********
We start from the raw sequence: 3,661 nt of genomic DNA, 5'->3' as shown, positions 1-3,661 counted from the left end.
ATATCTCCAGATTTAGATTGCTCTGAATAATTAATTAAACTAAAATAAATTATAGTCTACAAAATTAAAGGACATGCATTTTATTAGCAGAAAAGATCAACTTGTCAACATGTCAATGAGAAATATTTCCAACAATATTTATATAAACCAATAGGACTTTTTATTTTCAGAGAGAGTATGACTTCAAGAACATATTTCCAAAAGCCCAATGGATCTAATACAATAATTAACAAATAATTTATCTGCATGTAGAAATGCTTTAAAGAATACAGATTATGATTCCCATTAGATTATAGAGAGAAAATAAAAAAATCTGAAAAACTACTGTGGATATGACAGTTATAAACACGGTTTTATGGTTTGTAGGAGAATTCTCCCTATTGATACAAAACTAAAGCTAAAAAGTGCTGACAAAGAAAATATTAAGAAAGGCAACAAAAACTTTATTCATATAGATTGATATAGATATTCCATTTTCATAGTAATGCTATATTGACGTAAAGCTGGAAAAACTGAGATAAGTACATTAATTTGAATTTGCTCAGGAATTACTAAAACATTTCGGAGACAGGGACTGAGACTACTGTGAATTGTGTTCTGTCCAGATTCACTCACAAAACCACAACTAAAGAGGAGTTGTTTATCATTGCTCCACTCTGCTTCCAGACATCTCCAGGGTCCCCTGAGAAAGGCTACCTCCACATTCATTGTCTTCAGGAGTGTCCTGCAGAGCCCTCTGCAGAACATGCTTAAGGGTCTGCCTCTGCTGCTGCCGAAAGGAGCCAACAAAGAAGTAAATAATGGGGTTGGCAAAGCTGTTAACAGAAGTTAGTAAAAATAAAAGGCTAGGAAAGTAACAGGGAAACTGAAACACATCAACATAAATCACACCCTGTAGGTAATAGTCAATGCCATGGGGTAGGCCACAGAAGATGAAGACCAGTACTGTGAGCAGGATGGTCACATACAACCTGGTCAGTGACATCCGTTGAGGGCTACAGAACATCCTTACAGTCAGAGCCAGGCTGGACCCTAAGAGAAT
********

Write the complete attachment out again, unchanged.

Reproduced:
We start from the raw sequence: 3,661 nt of genomic DNA, 5'->3' as shown, positions 1-3,661 counted from the left end.
ATATCTCCAGATTTAGATTGCTCTGAATAATTAATTAAACTAAAATAAATTATAGTCTACAAAATTAAAGGACATGCATTTTATTAGCAGAAAAGATCAACTTGTCAACATGTCAATGAGAAATATTTCCAACAATATTTATATAAACCAATAGGACTTTTTATTTTCAGAGAGAGTATGACTTCAAGAACATATTTCCAAAAGCCCAATGGATCTAATACAATAATTAACAAATAATTTATCTGCATGTAGAAATGCTTTAAAGAATACAGATTATGATTCCCATTAGATTATAGAGAGAAAATAAAAAAATCTGAAAAACTACTGTGGATATGACAGTTATAAACACGGTTTTATGGTTTGTAGGAGAATTCTCCCTATTGATACAAAACTAAAGCTAAAAAGTGCTGACAAAGAAAATATTAAGAAAGGCAACAAAAACTTTATTCATATAGATTGATATAGATATTCCATTTTCATAGTAATGCTATATTGACGTAAAGCTGGAAAAACTGAGATAAGTACATTAATTTGAATTTGCTCAGGAATTACTAAAACATTTCGGAGACAGGGACTGAGACTACTGTGAATTGTGTTCTGTCCAGATTCACTCACAAAACCACAACTAAAGAGGAGTTGTTTATCATTGCTCCACTCTGCTTCCAGACATCTCCAGGGTCCCCTGAGAAAGGCTACCTCCACATTCATTGTCTTCAGGAGTGTCCTGCAGAGCCCTCTGCAGAACATGCTTAAGGGTCTGCCTCTGCTGCTGCCGAAAGGAGCCAACAAAGAAGTAAATAATGGGGTTGGCAAAGCTGTTAACAGAAGTTAGTAAAAATAAAAGGCTAGGAAAGTAACAGGGAAACTGAAACACATCAACATAAATCACACCCTGTAGGTAATAGTCAATGCCATGGGGTAGGCCACAGAAGATGAAGACCAGTACTGTGAGCAGGATGGTCACATACAACCTGGTCAGTGACATCCGTTGAGGGCTACAGAACATCCTTACAGTCAGAGCCAGGCTGGACCCTAAGAGAAT